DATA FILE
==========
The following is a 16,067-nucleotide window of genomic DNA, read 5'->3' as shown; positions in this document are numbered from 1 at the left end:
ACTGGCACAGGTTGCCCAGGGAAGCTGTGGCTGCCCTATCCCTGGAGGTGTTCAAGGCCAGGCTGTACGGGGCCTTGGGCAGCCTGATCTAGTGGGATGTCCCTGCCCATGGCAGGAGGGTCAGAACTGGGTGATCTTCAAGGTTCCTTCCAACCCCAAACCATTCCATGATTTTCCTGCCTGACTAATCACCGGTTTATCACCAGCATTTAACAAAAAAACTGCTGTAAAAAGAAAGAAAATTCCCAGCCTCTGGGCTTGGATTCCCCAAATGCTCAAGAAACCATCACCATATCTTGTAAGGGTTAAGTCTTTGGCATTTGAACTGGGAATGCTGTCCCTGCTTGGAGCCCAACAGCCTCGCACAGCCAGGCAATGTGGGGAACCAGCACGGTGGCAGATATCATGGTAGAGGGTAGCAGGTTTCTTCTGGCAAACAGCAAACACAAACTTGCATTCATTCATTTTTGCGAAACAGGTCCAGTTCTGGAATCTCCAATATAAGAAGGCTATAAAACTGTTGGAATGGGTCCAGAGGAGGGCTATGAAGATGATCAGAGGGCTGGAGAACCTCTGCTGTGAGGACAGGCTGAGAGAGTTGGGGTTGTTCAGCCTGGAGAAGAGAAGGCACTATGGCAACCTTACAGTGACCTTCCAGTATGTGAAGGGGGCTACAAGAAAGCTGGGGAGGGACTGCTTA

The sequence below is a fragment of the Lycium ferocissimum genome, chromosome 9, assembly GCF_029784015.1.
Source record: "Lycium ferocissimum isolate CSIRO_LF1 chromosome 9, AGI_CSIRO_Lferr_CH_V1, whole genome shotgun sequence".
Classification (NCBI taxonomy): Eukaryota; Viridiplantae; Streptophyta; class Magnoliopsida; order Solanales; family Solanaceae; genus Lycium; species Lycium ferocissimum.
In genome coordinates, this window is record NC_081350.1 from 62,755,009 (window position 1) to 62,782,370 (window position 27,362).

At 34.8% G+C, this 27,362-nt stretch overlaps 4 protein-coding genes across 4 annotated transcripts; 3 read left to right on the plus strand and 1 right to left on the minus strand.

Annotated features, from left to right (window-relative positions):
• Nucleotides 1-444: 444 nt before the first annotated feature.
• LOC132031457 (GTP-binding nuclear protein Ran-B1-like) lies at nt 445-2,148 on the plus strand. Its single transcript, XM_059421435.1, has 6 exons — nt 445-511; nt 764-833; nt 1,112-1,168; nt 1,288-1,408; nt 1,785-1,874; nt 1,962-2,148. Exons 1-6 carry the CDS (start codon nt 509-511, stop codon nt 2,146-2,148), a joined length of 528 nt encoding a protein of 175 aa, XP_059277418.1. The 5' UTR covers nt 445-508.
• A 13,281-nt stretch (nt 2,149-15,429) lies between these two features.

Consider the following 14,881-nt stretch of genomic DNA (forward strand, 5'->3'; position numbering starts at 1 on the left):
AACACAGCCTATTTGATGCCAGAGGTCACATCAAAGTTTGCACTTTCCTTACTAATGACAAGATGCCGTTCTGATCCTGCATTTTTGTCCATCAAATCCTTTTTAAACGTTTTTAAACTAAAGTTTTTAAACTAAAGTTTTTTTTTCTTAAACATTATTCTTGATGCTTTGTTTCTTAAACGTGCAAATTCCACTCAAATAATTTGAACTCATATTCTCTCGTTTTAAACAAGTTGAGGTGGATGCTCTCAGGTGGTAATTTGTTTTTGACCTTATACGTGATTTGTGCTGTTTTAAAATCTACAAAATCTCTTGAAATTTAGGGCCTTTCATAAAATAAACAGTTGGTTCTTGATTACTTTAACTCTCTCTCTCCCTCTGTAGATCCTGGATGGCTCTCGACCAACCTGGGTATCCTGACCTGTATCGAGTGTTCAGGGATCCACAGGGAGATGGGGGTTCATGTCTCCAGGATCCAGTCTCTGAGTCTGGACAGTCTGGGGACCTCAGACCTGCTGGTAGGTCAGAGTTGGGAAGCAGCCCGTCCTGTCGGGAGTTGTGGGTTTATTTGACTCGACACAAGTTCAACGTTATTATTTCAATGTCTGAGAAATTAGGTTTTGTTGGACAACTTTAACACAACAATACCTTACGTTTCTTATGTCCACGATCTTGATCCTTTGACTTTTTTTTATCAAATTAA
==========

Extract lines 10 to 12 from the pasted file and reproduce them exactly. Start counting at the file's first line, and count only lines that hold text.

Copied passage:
• LOC132031457 (GTP-binding nuclear protein Ran-B1-like) lies at nt 445-2,148 on the plus strand. Its single transcript, XM_059421435.1, has 6 exons — nt 445-511; nt 764-833; nt 1,112-1,168; nt 1,288-1,408; nt 1,785-1,874; nt 1,962-2,148. Exons 1-6 carry the CDS (start codon nt 509-511, stop codon nt 2,146-2,148), a joined length of 528 nt encoding a protein of 175 aa, XP_059277418.1. The 5' UTR covers nt 445-508.
• A 13,281-nt stretch (nt 2,149-15,429) lies between these two features.

Consider the following 14,881-nt stretch of genomic DNA (forward strand, 5'->3'; position numbering starts at 1 on the left):